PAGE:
Hasan Cemal has high hopes for the future in independent Internet T24: "There is no reason to beat around the bush. There is only one loser in the election: Tayyip Erdogan. And the winner is Selahattin Demirtas and the HDP. This is the victory of peace and democracy. It represents Erdogan’s collapse. On June 7th, he put himself up to the vote, and lost. The June 7th elections, and the fact HDP has destroyed the 10% threshold (which is quite shameful for a democracy), represent a turning point for democracy. It is a turning point for the state of law. It is a turning point for peace. The ‘New Turkey’ that the AKP often refers to will now actually be built. I believe in that." 

Nasuhi Gungor predicts stalemate and new elections in centre-right, pro-AKP Star: "Altogether we will see whether the party that promotes ethnic identity and political understanding [the HDP] will be able to open a new page that overcomes its past or not. Another important result is that no strong model of government will emerge from the elections. It is clear that a government formed by the three other parties (CHP/MHP/HDP) will not last long. We are entering a new era with surprising results and many questions. I am one of those who believe that new elections lie ahead."

Ibrahim Karagul anticipates a period of political uncertainty in moderate, pro-Islamic, pro-AKP Yeni Safak: "The HDP is the surprise of these elections, of course. I always thought that it would pass the electoral threshold but I did not think that it would receive so many votes. The growth of the HDP and the MHP has fed each other and these two changes have overturned the elections’ results. It seems that a serious number of votes have shifted from the AKP to the MHP, and that the Kurdish conservative electors have shifted to the HDP. The growth of the HDP has seriously come at the expense of the CHP. It seems that the CHP's centrist and pro-status quo role has ended with these elections. An AKP-MHP coalition may be a strong government. But still, it is very premature to raise such a difficult prospect. There may be those who think about a CHP-MHP coalition and a government that can be supported by the HDP from outside. This too will be a disaster for the country and will not have a long life."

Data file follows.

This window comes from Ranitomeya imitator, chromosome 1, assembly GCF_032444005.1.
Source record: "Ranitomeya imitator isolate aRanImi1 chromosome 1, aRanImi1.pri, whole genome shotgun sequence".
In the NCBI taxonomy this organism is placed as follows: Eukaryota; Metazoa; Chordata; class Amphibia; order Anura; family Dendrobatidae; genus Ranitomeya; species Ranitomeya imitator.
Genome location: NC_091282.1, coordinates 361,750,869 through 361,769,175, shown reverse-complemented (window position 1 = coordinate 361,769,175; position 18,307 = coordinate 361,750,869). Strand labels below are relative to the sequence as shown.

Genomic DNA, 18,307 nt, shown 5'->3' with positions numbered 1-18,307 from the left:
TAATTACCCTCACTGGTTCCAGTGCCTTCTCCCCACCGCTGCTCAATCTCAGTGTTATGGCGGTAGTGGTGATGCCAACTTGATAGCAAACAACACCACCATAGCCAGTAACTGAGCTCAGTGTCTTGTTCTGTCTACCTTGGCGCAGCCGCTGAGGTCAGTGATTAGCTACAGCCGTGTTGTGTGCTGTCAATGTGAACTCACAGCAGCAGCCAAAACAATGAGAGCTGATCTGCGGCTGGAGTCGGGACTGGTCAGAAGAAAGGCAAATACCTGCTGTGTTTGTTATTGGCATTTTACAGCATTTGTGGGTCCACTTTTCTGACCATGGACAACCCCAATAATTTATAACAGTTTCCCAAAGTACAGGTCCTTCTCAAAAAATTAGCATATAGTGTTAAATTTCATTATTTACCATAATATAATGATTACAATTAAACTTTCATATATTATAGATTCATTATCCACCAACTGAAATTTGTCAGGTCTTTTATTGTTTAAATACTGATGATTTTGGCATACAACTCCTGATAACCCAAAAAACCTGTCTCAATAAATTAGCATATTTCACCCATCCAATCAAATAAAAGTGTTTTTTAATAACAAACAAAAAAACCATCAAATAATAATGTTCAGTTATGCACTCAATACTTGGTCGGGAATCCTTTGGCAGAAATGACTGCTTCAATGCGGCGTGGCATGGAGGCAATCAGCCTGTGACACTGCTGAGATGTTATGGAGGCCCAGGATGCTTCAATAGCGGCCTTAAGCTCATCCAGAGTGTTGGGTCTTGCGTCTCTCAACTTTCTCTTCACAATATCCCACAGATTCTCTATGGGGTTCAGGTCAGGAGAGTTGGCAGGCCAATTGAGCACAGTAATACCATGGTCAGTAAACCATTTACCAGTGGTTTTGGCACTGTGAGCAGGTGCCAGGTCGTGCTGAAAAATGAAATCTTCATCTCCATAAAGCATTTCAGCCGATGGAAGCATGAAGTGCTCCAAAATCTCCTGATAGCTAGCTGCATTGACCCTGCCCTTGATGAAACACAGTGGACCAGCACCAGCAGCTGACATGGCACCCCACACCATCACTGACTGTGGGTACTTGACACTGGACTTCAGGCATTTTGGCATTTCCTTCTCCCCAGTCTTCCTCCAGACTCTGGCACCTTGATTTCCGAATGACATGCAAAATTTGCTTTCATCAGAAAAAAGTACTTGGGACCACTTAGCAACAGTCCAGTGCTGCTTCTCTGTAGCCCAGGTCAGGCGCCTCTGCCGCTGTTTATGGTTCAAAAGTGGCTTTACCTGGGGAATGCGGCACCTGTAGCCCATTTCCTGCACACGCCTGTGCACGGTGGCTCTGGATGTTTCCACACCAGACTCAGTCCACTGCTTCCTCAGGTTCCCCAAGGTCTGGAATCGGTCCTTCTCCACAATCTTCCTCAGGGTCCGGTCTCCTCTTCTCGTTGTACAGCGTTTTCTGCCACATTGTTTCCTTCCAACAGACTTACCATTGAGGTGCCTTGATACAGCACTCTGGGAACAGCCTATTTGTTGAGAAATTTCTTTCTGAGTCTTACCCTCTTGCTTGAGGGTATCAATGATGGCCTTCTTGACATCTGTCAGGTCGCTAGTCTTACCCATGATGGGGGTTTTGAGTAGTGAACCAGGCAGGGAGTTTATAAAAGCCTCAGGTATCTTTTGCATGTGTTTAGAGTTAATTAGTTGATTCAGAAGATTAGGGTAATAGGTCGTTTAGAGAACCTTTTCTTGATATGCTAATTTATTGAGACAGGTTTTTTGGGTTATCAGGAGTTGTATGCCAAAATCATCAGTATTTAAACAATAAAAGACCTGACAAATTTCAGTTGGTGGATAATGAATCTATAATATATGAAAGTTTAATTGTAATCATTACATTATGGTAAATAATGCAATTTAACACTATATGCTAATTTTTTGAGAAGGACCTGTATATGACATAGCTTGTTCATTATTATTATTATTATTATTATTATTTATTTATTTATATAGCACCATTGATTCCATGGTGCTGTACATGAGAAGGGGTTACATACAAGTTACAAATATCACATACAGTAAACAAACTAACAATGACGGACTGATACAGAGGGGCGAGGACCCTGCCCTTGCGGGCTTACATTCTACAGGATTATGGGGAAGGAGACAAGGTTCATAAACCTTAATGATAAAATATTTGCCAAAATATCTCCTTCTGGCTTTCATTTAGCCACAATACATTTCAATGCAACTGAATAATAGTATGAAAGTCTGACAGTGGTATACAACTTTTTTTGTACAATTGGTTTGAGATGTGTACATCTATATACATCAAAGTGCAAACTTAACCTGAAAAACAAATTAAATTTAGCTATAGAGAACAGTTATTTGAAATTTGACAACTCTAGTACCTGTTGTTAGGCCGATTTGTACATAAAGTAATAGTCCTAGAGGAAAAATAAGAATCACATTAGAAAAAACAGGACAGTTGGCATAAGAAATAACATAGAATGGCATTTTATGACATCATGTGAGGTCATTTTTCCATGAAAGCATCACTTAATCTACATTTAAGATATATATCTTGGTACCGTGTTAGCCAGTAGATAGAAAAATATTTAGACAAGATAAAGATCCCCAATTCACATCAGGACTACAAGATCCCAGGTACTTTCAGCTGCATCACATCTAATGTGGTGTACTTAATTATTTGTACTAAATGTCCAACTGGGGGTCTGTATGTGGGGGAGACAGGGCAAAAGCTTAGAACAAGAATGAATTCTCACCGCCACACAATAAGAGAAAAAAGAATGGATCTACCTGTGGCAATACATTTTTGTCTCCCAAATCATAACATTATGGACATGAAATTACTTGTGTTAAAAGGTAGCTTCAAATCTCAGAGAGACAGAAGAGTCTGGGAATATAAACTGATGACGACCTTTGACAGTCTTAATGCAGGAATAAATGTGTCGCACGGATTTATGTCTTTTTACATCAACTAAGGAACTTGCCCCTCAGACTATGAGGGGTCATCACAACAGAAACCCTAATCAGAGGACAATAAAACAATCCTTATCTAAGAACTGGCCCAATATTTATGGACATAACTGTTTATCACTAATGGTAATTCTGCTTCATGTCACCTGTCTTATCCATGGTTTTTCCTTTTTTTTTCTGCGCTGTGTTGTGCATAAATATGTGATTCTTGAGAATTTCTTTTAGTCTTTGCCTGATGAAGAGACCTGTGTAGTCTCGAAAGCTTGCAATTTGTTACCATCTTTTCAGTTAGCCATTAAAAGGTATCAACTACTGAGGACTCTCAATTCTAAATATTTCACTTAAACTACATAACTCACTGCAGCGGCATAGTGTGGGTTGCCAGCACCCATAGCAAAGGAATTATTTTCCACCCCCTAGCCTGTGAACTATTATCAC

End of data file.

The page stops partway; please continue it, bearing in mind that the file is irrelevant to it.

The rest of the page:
2-From today’s Iranian press


NUCLEAR TALKS: Reformist Mardom Salari is self-righteous: “Iranian decisions are based on the Joint Comprehensive Plan of Action of 2013, on international law and the nation’s basic rights. They are based on transparency, honesty and support for the negotiating team. On the other side, the decision-making crisis in the United States is more obvious than ever. The Western strategy of isolating Iran has come at the expense of democracy based on participation and civil rights. Western support for authoritarian regimes in the region, alliance with terrorist groups and opposition to Assad’s regime are due to their hostility to Iran. The failed fight against Takfiri groups in Iraq and ISIS shows that the Middle East is the main challenge for the Obama administration.”

Moderate Iran berates the hardliners: “When the hard-liners’ plan to launch street protests against the nuclear talks was banned, they launched a campaign in the social media. They replaced street protests with the collection of signatures for a petition and asked those whose professions have nothing to do with foreign policy to declare their position on the most professional and technical part of the nuclear negotiations - namely access to Iran’s nuclear and security sites.”